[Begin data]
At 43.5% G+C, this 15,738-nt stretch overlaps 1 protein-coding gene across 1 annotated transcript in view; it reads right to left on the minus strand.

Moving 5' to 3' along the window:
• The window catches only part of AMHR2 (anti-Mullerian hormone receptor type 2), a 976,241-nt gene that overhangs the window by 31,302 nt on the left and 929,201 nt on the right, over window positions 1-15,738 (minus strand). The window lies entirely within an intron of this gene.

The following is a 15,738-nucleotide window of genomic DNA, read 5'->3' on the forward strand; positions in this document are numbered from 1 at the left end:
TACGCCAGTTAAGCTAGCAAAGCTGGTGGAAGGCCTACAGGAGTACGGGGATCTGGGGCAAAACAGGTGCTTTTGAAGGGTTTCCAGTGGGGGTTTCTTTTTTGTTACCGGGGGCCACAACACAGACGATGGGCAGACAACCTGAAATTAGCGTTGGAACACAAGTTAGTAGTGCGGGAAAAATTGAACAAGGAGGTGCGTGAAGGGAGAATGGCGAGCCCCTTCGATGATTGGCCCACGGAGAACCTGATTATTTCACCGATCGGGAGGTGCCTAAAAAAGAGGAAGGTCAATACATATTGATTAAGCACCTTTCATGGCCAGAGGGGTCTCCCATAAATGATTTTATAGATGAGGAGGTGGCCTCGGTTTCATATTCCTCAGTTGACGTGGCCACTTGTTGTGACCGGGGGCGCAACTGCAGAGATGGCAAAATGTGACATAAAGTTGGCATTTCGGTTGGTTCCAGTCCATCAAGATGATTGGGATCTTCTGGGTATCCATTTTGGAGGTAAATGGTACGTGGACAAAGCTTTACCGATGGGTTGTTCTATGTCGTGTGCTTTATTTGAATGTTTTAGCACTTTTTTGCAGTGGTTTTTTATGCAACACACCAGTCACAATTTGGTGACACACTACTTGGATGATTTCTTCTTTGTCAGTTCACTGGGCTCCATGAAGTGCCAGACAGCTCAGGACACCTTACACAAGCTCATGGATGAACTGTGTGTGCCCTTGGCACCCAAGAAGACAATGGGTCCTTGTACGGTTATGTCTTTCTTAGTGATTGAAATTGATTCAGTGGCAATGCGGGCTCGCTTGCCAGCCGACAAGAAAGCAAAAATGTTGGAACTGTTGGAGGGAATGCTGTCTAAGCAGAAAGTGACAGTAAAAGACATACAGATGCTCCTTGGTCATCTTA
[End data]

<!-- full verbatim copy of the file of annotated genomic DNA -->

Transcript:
At 43.5% G+C, this 15,738-nt stretch overlaps 1 protein-coding gene across 1 annotated transcript in view; it reads right to left on the minus strand.

Moving 5' to 3' along the window:
• The window catches only part of AMHR2 (anti-Mullerian hormone receptor type 2), a 976,241-nt gene that overhangs the window by 31,302 nt on the left and 929,201 nt on the right, over window positions 1-15,738 (minus strand). The window lies entirely within an intron of this gene.

The following is a 15,738-nucleotide window of genomic DNA, read 5'->3' on the forward strand; positions in this document are numbered from 1 at the left end:
TACGCCAGTTAAGCTAGCAAAGCTGGTGGAAGGCCTACAGGAGTACGGGGATCTGGGGCAAAACAGGTGCTTTTGAAGGGTTTCCAGTGGGGGTTTCTTTTTTGTTACCGGGGGCCACAACACAGACGATGGGCAGACAACCTGAAATTAGCGTTGGAACACAAGTTAGTAGTGCGGGAAAAATTGAACAAGGAGGTGCGTGAAGGGAGAATGGCGAGCCCCTTCGATGATTGGCCCACGGAGAACCTGATTATTTCACCGATCGGGAGGTGCCTAAAAAAGAGGAAGGTCAATACATATTGATTAAGCACCTTTCATGGCCAGAGGGGTCTCCCATAAATGATTTTATAGATGAGGAGGTGGCCTCGGTTTCATATTCCTCAGTTGACGTGGCCACTTGTTGTGACCGGGGGCGCAACTGCAGAGATGGCAAAATGTGACATAAAGTTGGCATTTCGGTTGGTTCCAGTCCATCAAGATGATTGGGATCTTCTGGGTATCCATTTTGGAGGTAAATGGTACGTGGACAAAGCTTTACCGATGGGTTGTTCTATGTCGTGTGCTTTATTTGAATGTTTTAGCACTTTTTTGCAGTGGTTTTTTATGCAACACACCAGTCACAATTTGGTGACACACTACTTGGATGATTTCTTCTTTGTCAGTTCACTGGGCTCCATGAAGTGCCAGACAGCTCAGGACACCTTACACAAGCTCATGGATGAACTGTGTGTGCCCTTGGCACCCAAGAAGACAATGGGTCCTTGTACGGTTATGTCTTTCTTAGTGATTGAAATTGATTCAGTGGCAATGCGGGCTCGCTTGCCAGCCGACAAGAAAGCAAAAATGTTGGAACTGTTGGAGGGAATGCTGTCTAAGCAGAAAGTGACAGTAAAAGACATACAGATGCTCCTTGGTCATCTTA